Marco Fusinato’s work has been exhibited extensively in significant group exhibitions both nationally and internationally including; Sonic Youth etc. – Sensational Fix, Kunsthalle Düsseldorf, Germany and The Museum of Malmo, Sweden, 2009; NEW 09, Australian Centre for Contemporary Art, Melbourne, 2009; Lo Sguardo di Giano, American Academy in Rome, Rome, Italy, 2009; To make a work of timeless art: MCA Primavera Acquisitions, Museum of Contemporary Art, Sydney, 2008; Underplayed: A Mix-Tape of Music-based Videos, Yerba Buena Center for the Arts, San Francisco, USA 2006; The Unquiet World, Australian Centre for Contemporary Art, Melbourne, 2006; Sensational: Sight and Sound Installations, Auckland Art Gallery, New Zealand 2005; Pitch Your Own Tent, Monash University Museum of Art, Melbourne, Australia 2005; ART>MUSIC: Rock, Pop, Techno, Museum of Contemporary Art, Sydney, 2001; and Primavera, Museum of Contemporary Art, Sydney, Australia,1998.

Alongside exhibiting in gallery contexts Fusinato has had a long history of working with (and making) experimental music. He has released many editions of conceptual music related artefacts. His sound works explore the language of noise. His primary focus is on the unconventional use and abuse of the electric guitar and related electronic devices. ‘He extends the traditional language of the guitar to distressed oblivion, compounding deracinated electronic detritus into over-amplified dreamweapons, unleashing tsunamis of ecstatic free noise’. His new solo record Ripping Skies on US noise label No Fun Productions will be released in July 2009. Apart from his solo performances Fusinato also plays in the duo POLETOPRA (with composer Anthony Pateras).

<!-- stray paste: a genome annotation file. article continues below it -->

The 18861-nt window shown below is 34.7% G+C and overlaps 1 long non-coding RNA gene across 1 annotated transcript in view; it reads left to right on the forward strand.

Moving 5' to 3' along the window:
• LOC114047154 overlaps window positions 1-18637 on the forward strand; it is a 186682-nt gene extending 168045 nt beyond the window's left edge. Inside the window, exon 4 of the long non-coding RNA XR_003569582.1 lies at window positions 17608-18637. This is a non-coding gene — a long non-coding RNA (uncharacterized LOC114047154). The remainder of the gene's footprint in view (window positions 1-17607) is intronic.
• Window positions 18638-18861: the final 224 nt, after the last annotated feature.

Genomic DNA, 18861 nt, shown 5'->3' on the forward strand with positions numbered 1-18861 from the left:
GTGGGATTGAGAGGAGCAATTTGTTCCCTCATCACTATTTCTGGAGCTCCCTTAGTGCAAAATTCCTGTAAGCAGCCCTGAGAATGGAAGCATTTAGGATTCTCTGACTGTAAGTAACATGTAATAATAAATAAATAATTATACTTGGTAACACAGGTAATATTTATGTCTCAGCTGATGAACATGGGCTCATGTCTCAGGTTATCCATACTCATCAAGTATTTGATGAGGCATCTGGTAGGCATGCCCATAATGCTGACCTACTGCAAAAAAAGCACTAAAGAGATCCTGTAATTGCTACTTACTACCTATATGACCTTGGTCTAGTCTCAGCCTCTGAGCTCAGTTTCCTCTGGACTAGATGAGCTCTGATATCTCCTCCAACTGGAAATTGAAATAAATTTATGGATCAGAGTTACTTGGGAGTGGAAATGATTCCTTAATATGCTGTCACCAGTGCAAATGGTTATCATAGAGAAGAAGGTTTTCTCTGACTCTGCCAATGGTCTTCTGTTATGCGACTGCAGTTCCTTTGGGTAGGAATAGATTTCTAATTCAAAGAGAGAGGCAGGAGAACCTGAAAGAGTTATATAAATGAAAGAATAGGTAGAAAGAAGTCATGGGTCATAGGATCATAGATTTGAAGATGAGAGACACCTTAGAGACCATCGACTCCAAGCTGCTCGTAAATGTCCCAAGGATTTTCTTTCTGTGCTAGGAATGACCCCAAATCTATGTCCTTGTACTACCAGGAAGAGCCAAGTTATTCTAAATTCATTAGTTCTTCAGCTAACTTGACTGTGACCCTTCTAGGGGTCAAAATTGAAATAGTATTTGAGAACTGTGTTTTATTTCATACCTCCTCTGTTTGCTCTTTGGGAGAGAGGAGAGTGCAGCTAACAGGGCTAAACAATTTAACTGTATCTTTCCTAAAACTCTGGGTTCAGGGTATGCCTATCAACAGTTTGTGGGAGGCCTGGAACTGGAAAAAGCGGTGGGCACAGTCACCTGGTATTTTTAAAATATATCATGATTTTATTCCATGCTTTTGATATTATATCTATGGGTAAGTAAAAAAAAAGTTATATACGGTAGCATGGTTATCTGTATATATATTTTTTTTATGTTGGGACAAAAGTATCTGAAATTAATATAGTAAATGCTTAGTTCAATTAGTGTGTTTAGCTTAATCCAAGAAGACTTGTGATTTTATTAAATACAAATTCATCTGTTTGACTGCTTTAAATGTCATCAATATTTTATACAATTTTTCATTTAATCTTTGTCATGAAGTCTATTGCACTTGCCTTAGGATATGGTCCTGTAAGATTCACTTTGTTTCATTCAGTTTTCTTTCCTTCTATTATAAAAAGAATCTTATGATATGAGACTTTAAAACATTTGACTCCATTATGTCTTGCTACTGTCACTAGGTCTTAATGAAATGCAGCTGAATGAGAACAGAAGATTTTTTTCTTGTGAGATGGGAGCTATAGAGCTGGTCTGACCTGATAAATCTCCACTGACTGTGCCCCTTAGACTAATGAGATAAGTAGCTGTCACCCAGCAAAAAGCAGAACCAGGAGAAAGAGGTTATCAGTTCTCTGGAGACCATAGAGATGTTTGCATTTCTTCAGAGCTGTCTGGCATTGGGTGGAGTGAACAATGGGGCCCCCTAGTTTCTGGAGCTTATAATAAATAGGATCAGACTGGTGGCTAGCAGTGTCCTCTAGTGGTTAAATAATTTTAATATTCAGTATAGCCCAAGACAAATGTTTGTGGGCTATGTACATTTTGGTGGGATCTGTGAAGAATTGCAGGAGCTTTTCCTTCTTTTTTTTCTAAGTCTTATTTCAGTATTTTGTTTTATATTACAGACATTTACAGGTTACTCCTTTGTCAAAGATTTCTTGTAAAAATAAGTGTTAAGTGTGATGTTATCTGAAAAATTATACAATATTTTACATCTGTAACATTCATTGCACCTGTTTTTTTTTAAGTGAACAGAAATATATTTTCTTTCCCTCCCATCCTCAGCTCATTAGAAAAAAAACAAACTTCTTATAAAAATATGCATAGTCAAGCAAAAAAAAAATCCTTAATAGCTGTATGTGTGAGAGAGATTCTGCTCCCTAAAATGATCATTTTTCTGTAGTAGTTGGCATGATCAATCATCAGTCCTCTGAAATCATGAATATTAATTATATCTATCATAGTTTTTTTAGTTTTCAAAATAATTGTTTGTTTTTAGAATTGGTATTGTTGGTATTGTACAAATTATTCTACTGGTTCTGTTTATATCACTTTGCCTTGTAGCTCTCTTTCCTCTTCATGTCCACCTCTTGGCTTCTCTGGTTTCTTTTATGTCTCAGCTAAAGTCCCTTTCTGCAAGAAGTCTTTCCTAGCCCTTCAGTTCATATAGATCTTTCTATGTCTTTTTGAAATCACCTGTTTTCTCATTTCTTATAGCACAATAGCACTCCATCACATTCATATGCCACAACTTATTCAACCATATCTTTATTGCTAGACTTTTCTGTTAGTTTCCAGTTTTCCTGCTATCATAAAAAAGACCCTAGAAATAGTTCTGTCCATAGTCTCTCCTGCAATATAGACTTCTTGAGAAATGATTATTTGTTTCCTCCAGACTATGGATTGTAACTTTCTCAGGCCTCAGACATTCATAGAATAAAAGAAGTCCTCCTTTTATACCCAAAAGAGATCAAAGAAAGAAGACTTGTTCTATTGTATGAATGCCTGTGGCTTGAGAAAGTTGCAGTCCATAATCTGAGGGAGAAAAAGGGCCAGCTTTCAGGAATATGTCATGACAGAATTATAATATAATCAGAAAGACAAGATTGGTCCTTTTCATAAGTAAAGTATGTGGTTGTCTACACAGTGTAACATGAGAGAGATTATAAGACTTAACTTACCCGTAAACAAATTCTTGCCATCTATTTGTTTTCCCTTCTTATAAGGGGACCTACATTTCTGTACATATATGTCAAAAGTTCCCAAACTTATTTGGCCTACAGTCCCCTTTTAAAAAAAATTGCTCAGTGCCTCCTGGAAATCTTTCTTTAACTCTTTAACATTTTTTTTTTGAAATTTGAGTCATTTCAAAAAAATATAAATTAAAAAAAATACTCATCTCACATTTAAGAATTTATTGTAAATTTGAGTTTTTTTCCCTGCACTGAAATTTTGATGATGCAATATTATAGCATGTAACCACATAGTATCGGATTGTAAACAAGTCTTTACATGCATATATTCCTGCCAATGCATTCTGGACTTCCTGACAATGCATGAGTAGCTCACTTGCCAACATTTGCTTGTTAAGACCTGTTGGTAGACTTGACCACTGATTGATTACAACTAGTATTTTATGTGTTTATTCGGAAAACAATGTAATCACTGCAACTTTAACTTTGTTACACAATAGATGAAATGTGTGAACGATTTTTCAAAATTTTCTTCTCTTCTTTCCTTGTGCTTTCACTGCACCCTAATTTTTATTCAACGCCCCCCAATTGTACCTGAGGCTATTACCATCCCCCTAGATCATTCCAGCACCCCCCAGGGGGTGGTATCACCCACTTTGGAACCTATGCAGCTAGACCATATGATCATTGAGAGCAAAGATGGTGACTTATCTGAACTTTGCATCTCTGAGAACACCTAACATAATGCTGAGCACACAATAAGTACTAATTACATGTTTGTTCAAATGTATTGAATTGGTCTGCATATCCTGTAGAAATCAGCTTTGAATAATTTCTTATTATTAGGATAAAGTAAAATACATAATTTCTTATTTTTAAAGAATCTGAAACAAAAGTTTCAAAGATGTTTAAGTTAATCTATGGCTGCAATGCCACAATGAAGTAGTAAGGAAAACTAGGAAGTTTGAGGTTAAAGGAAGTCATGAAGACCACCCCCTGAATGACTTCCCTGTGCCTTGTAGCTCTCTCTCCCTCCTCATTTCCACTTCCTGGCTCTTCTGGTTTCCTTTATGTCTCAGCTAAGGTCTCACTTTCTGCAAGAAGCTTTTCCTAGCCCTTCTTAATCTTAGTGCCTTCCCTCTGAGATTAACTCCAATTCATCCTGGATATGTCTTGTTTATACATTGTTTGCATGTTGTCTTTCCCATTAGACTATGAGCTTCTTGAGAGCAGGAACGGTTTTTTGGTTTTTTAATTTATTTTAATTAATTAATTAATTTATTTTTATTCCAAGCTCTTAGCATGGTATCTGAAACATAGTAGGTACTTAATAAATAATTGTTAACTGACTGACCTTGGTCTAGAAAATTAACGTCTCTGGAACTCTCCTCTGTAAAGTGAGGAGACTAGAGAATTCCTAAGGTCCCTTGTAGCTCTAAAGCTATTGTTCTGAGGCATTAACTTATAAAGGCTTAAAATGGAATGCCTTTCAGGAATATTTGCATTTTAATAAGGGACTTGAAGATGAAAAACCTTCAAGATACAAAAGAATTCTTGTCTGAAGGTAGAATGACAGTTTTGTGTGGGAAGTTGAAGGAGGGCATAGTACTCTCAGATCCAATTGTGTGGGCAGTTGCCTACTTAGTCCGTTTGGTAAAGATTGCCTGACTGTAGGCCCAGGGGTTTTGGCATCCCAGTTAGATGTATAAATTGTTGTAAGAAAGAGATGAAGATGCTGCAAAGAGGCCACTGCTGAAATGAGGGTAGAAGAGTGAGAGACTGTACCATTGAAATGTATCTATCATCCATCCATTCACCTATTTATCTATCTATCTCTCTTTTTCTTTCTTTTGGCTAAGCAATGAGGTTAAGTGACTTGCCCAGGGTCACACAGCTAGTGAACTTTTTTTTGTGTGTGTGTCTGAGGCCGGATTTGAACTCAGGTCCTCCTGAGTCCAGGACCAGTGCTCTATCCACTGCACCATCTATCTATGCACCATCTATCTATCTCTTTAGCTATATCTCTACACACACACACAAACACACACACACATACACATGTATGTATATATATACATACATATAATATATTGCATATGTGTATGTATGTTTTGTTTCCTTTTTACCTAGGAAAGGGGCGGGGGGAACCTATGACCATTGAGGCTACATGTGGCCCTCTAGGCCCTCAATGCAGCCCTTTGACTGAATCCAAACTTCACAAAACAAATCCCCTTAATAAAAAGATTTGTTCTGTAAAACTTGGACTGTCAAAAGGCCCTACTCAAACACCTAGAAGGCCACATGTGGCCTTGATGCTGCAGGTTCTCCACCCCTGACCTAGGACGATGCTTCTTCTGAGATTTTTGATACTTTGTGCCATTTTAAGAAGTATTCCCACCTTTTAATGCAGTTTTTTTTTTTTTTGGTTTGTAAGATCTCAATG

Presented as part of the 2008 Melbourne International Arts Festival, Fusinato co-curated the major international exhibition 21:100:100 which featured 100 sound works by 100 artists from the 21st Century. He is also currently curating an ongoing series titled YOU DON’T HAVE TO CALL IT MUSIC: music by visual artists in Melbourne.

Marco Fusinato

Double Infinitive I
, 2009
UV halftone ink on aluminium
250 x 250 cm

Marco Fusinato

Double Infinitive 2
, 2009
UV halftone ink on aluminium
250 x 625 cm

Marco Fusinato

Double Infinitive 3
, 2009
UV halftone ink on aluminium
250 x 250 cm

Marco Fusinato

Double Infinitive 4
, 2009
UV halftone ink on aluminium
250 x 500 cm

Marco Fusinato

Double Infinitive 5
, 2009
UV halftone ink on aluminium
250 x 500 cm